How Gross Motor Development Impacts Cognition in Kids
Watching your baby, toddler and pre-schooler develop is one of the most fulfilling elements of parenting. Long before they utter their first word or take their first steps, they are putting in the work to ensure that they reach each developmental milestone. While watching your baby roll over or seeing your pre-schooler learn to jump is satisfying in itself, there is something even more exciting happening underneath the surface.
Gross motor skill development has long been linked with cognitive function and there are some surprising connections that you may not know about. Here’s how some significant gross motor milestones are linked to cognitive function in children.
They’ve rolled, developed neck strength, increased their core stability and then suddenly, all the dots connect and your baby is able to sit on their own. Not only does this mean that you get a break as they discover their new perspective, it also signals an exciting time ahead for your baby; independent play! So, how can we ensure that we’re giving our little ones plenty of opportunity to develop the skills required to sit independently?
Here at Acro Kids, we use a mix of tummy time, sitting with support (whilst in their carer’s lap), and a combination of reaching, grasping and rolling activities. Sitting independently means more eye contact, more experimental play with objects and more problem solving. This all translates to strengthening cognitive function for babies aged 0-12 months and beyond.
Crossing the midline
Adults probably perform this task several times a day without even realising! However, make no mistake, the ability to cross the midline of your body is, in fact, a skill-one which is not typically developed until children are around 4 or 5 years of age. So why is the coordination involved in moving the left arm and right leg or right arm and left leg at the same time so important? It allows children to play sport, get dressed, dance, scratch an elbow, climb and many other day-to-day activities.
Crossing the midline also helps build pathways in the brain and is an important prerequisite skill required for the appropriate development of various motor and cognitive skills. All our play-based classes present opportunities for this cross-lateral motion, giving Acro Kids kids a head start in skill such as reading from left to right.
Crawling, running, tumbling and jumping!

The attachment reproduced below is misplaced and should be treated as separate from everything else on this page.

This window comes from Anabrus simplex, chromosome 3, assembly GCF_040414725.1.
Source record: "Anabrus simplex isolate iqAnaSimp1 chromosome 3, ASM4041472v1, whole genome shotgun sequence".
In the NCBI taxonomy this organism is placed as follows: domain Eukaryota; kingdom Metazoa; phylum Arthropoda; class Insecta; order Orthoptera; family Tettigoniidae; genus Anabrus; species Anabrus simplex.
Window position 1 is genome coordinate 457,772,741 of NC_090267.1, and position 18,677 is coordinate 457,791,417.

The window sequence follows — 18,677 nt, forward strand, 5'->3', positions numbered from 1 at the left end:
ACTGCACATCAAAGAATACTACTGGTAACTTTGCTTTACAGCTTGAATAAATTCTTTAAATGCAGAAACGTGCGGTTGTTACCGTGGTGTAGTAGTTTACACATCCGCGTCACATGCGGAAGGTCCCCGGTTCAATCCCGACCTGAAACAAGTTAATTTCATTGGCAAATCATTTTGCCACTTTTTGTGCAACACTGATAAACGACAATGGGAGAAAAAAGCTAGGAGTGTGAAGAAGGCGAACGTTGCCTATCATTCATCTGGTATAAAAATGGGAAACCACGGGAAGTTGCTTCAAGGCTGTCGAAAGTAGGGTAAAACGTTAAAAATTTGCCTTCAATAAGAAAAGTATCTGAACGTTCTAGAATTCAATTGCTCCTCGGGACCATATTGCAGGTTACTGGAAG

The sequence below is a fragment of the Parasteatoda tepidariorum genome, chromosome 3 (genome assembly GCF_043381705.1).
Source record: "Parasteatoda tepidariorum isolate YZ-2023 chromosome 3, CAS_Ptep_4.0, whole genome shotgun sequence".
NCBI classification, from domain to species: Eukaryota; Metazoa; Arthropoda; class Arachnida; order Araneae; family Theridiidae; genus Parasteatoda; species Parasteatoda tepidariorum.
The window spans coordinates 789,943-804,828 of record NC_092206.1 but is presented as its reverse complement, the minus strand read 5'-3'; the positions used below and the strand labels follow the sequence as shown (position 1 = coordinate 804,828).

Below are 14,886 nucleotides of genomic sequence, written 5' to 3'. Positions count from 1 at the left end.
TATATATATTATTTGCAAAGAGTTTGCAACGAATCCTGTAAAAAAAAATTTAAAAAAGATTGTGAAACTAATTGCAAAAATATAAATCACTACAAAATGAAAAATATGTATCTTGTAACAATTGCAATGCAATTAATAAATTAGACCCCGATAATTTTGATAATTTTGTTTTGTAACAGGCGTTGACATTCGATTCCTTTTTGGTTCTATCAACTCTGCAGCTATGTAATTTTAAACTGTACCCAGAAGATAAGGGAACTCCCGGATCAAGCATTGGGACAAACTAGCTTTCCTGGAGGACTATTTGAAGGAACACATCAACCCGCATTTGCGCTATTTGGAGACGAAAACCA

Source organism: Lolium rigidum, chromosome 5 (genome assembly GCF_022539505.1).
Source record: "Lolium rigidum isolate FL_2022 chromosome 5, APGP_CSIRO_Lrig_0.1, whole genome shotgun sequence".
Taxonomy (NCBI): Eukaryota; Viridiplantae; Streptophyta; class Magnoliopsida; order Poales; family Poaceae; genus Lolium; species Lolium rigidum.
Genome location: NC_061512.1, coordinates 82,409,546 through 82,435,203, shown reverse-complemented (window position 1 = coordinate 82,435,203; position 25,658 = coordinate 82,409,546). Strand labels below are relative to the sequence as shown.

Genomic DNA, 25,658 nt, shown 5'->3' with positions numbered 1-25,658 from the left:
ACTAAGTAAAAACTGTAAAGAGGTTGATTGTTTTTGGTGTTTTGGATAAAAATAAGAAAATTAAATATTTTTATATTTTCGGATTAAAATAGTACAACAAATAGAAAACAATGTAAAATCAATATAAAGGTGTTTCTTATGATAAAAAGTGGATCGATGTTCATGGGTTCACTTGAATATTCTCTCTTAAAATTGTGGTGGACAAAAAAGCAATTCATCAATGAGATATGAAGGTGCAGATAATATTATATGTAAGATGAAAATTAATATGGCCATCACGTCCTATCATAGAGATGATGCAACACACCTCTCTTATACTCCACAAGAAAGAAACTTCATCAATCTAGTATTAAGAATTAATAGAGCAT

Lack of sleep has been shown to have a detrimental impact on recovery time as well as staying well in the first place. A study in Germany in 2019 suggests that a sound sleep improves immune cells, known as T cells. Plus, you know your body well enough to know that an early night is sometimes the very best medicine.
Plenty of physical activity throughout the day, a healthy dinner and a predictable evening routine all contribute to good quality sleep. Turn off those devices and cuddle up with some books instead and you will soon be off to dream-land. You’ll be well rested and ready for another day!
All our programs are designed with health, development and enjoyment in mind. If you would like to add Parkour Ninja training or Acrobatics to your weekly immune-boosting routine, then Acro Kids can help.
Studies involving neuro-imaging have found that increased physical activity promotes the formation of grey matter in the brain. This means that encouraging more physical activity in babies, toddlers and young children will benefit not only their physical development, but their cognition too. All our classes are designed to be FUN. We find that enjoyment of something is a great motivator to keep doing it, so our experienced facilitators put an emphasis on positive reinforcement and encourage kids to play, laugh and have a go.
Mobility, movement and exploring their environment is crucial to the cognitive functioning of children of all ages. It aids in the formation of neural connections as well as promoting confidence and self-esteem. (For more info on how to foster confidence in children, check out our blog post, Raising Confident Kids here + link). As infants and children interact with their external environment, the brain reacts to the input, firing and creating new connections.
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